In the last few years, immunotherapies have been emerging as a strong alternative to chemotherapeutic and radiation treatments for a variety of cancers. These treatments stimulate a patient's immune system to fight cancerous cells, but they are not always effective. This project will involve picking one type of immunotherapy and developing a deep understanding of its biochemical mechanisms and how effectively it treats its type of cancer.
7) Efficacy of Marine Protected Areas
Although marine protected areas can potentially be impactful guides to sustainably managing resources, there are a host of reasons why they are not currently effective. This project will involve looking into those reasons and culminate in developing a framework for mapping, modeling, and implementing an effective marine protected area.
8) Correlating The Cancer Genome Atlas data with sc-RNAseq data
This project involves making use of the recent explosion in publicly-available, high quality cancer data, even up to a single-cell resolution. A more robust image of tumor purity and the tumor microenvironment can be captured through combining scRNA-seq data with bulk RNA-seq data. This work has a potentially strong impact on tumorigenesis, disease progression, and therapeutic intervention.
9) Systematic Review and Meta-Analysis of Physiological Benefits of Fasting-induced Autophagy
From the Greek for “self-eating,” autophagy is a process where damaged or unwanted cells are disposed of by the body. Autophagy has links to the pathologies of serious diseases like cancer and heart disease. Autophagy may be behaviorally induced by fasting or extreme diets. This project will involve a literature review and meta-analysis on fast or diet-induced autophagy and its effects on the body. Through this project, you will learn to search and review primary scientific literature, develop data analysis skills in the R language, and practice effective scientific communication through writing about what you find.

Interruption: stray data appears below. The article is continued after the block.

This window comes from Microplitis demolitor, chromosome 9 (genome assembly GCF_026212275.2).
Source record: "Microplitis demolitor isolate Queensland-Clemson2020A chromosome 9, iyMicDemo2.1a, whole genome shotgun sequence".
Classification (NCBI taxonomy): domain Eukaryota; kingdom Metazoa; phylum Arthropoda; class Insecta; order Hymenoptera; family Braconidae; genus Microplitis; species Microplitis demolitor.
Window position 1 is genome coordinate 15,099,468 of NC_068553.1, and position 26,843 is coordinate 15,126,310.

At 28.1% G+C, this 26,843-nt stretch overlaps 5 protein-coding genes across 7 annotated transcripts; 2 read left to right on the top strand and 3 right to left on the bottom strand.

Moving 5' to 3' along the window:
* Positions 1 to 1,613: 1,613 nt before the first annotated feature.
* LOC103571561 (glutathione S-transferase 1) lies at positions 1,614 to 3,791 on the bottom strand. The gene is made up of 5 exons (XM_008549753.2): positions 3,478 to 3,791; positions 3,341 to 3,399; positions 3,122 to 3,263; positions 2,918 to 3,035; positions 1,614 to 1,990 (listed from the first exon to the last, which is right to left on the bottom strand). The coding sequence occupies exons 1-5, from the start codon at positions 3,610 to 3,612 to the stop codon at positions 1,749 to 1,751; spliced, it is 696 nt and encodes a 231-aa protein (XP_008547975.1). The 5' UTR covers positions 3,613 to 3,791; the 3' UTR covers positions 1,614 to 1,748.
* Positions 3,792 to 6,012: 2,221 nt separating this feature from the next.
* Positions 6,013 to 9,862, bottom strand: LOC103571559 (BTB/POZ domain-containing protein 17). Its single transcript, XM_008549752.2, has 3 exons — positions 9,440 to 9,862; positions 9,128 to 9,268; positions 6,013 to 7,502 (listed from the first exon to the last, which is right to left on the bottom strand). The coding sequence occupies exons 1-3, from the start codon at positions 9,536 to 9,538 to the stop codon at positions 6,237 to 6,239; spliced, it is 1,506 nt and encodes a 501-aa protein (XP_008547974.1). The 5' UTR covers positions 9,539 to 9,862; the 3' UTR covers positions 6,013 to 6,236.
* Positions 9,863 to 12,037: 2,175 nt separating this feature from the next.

10) The Amyloid Hypothesis: Sifting through the controversy
The Amyloid Hypothesis which posits that amyloid beta is the protein responsible for the onset of Alzheimer’s Disease symptoms has recently been questioned in light of new clinical data. Drugs that have been proved to reduce amyloid beta in patiences have not likewise slowed the Alzheimer’s disease pathology. Does this disprove the Amyloid Hypothesis or at least indicate that amyloid beta is less important to disease progression than was one thought? In this project, you would work to clarify these issues and establish where ALzheimer’s researchers stand in their understanding of amyloid beta’s role in the disease’s development.
Ready to take one of these ideas and run with it? Kickstart your passion project journey with us by registering here. If you would like some help with coming up with your own idea, book a complimentary consultation call with our admissions team here!